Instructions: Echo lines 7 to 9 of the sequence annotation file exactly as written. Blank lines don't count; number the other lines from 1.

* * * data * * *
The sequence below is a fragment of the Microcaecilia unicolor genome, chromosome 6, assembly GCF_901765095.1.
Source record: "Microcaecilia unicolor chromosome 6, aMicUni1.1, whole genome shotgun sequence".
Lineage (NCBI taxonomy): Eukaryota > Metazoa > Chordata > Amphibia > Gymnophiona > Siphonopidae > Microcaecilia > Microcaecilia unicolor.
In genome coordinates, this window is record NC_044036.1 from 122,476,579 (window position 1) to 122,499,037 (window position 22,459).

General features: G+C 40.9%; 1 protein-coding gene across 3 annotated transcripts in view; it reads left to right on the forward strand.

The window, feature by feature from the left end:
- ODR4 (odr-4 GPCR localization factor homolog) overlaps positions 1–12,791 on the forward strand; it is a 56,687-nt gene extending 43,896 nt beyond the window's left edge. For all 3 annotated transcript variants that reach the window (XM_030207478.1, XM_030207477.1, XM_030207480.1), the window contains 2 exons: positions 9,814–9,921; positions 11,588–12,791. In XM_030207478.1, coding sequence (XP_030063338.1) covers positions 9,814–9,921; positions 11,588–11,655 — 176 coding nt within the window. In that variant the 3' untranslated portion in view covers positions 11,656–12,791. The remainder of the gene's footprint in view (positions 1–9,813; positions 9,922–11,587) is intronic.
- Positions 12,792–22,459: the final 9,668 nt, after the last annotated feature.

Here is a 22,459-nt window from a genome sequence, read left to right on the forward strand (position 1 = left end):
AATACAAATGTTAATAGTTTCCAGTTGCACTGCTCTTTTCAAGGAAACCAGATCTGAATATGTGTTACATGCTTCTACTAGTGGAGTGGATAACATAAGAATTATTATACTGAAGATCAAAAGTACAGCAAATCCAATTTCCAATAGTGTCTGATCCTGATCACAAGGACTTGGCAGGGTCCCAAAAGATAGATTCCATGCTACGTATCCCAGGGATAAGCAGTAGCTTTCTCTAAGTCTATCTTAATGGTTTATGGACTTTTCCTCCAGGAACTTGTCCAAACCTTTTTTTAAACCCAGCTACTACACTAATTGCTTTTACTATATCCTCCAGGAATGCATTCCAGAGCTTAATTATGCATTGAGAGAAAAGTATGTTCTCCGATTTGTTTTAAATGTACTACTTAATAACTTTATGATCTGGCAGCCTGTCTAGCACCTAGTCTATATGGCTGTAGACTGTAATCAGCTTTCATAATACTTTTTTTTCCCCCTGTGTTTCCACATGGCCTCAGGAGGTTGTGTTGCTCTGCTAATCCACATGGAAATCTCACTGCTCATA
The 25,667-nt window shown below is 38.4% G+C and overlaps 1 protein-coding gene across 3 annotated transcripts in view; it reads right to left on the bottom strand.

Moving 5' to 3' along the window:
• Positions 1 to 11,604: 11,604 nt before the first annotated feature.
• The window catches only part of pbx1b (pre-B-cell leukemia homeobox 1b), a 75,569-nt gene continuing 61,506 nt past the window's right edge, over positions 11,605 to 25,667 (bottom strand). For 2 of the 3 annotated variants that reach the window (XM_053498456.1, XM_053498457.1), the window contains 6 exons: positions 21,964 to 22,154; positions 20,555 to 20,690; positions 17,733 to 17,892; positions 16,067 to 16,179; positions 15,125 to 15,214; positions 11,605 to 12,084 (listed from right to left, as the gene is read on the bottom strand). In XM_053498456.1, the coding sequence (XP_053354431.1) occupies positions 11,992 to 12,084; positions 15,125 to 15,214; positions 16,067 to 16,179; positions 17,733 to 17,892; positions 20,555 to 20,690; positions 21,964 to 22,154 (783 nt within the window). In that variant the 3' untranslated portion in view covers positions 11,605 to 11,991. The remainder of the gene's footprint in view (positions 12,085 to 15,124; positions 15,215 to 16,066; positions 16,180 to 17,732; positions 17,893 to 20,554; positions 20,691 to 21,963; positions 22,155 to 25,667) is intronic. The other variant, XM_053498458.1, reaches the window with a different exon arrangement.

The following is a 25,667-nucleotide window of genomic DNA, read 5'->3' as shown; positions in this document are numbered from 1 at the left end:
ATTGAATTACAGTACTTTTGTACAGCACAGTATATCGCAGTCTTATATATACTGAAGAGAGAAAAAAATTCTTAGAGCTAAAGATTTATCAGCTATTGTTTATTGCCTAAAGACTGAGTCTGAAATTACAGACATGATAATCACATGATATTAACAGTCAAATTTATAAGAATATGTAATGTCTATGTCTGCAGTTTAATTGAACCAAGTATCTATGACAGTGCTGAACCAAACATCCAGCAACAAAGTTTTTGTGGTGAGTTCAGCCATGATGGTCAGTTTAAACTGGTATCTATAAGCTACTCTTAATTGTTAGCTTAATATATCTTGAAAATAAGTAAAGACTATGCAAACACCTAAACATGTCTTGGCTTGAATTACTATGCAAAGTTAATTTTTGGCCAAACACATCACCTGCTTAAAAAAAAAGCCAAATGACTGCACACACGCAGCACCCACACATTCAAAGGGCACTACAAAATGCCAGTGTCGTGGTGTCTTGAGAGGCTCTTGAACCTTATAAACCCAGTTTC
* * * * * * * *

- ODR4 (odr-4 GPCR localization factor homolog) overlaps positions 1–12,791 on the forward strand; it is a 56,687-nt gene extending 43,896 nt beyond the window's left edge. For all 3 annotated transcript variants that reach the window (XM_030207478.1, XM_030207477.1, XM_030207480.1), the window contains 2 exons: positions 9,814–9,921; positions 11,588–12,791. In XM_030207478.1, coding sequence (XP_030063338.1) covers positions 9,814–9,921; positions 11,588–11,655 — 176 coding nt within the window. In that variant the 3' untranslated portion in view covers positions 11,656–12,791. The remainder of the gene's footprint in view (positions 1–9,813; positions 9,922–11,587) is intronic.
- Positions 12,792–22,459: the final 9,668 nt, after the last annotated feature.

Here is a 22,459-nt window from a genome sequence, read left to right on the forward strand (position 1 = left end):